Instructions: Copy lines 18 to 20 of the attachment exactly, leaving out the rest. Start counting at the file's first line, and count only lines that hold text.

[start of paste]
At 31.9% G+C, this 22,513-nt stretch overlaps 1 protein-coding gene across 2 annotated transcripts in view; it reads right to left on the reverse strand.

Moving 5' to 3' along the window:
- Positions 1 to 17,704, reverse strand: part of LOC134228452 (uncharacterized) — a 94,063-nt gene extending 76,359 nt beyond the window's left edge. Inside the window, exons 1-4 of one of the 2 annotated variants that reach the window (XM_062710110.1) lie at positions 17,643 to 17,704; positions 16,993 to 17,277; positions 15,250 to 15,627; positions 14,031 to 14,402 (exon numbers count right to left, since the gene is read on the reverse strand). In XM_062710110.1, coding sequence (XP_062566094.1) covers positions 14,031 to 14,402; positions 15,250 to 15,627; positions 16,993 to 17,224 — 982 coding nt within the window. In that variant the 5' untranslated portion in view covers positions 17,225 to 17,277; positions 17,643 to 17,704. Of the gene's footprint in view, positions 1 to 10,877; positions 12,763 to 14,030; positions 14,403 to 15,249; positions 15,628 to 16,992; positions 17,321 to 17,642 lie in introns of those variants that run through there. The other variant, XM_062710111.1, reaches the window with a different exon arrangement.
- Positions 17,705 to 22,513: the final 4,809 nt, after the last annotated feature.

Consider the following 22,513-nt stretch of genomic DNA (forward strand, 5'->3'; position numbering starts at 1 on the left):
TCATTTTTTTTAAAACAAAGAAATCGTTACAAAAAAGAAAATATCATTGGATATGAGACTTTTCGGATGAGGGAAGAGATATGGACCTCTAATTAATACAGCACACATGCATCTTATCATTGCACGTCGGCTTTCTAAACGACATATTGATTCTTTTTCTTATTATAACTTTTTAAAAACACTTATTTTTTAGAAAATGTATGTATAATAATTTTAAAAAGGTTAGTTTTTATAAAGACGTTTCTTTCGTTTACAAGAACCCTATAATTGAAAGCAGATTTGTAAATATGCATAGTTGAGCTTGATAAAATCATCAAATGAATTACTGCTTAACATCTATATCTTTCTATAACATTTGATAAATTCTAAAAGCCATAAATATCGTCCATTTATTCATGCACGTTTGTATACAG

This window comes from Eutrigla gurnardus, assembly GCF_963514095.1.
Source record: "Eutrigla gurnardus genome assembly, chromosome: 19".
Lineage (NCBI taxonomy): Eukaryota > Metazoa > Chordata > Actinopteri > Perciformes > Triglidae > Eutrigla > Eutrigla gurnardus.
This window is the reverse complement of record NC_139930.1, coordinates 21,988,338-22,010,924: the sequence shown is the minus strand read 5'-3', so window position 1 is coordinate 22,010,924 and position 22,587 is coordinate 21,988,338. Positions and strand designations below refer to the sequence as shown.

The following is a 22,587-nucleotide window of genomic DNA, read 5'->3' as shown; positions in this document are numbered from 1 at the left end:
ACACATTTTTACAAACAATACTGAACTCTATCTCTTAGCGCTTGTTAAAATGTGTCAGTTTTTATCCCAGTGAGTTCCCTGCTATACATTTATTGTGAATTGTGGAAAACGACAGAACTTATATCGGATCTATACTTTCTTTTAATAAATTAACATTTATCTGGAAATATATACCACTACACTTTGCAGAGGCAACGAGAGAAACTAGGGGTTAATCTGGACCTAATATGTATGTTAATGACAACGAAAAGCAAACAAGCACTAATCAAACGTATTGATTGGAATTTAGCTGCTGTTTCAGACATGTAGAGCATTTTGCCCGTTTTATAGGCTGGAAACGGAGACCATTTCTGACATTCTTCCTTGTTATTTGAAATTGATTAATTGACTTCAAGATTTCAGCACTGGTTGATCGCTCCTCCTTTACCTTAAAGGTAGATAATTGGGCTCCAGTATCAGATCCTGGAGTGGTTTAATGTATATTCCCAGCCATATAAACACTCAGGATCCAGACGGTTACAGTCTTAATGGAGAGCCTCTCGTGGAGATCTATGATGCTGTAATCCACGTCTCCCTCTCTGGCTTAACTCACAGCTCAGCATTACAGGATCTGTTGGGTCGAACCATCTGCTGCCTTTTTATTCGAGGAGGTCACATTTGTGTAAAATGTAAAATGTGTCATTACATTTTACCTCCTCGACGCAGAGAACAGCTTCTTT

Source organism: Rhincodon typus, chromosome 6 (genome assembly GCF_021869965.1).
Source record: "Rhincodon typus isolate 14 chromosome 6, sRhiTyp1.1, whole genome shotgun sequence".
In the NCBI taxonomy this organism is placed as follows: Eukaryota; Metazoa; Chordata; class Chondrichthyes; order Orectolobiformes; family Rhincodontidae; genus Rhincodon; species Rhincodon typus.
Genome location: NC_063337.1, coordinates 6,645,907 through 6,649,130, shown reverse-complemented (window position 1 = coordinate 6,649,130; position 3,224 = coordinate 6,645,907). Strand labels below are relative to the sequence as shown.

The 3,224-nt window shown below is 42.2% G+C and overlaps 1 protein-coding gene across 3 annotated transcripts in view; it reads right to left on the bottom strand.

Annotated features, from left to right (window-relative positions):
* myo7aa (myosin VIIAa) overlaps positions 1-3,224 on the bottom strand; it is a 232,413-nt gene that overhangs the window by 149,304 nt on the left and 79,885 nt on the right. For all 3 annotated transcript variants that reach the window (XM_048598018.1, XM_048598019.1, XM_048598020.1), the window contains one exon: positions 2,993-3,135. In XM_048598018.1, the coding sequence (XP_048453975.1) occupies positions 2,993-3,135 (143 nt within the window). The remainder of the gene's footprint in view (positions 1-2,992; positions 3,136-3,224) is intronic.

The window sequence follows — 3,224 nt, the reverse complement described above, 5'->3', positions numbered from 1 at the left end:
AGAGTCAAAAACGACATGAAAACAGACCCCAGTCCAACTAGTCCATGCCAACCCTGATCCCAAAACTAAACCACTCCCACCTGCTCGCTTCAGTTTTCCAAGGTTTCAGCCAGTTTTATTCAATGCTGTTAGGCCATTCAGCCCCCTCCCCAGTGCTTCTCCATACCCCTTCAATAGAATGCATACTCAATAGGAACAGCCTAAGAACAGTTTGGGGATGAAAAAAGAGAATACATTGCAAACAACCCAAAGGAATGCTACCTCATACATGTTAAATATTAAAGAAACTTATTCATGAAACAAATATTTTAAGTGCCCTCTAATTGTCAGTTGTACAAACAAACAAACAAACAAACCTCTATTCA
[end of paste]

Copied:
Annotated features, from left to right (window-relative positions):
* myo7aa (myosin VIIAa) overlaps positions 1-3,224 on the bottom strand; it is a 232,413-nt gene that overhangs the window by 149,304 nt on the left and 79,885 nt on the right. For all 3 annotated transcript variants that reach the window (XM_048598018.1, XM_048598019.1, XM_048598020.1), the window contains one exon: positions 2,993-3,135. In XM_048598018.1, the coding sequence (XP_048453975.1) occupies positions 2,993-3,135 (143 nt within the window). The remainder of the gene's footprint in view (positions 1-2,992; positions 3,136-3,224) is intronic.

The window sequence follows — 3,224 nt, the reverse complement described above, 5'->3', positions numbered from 1 at the left end: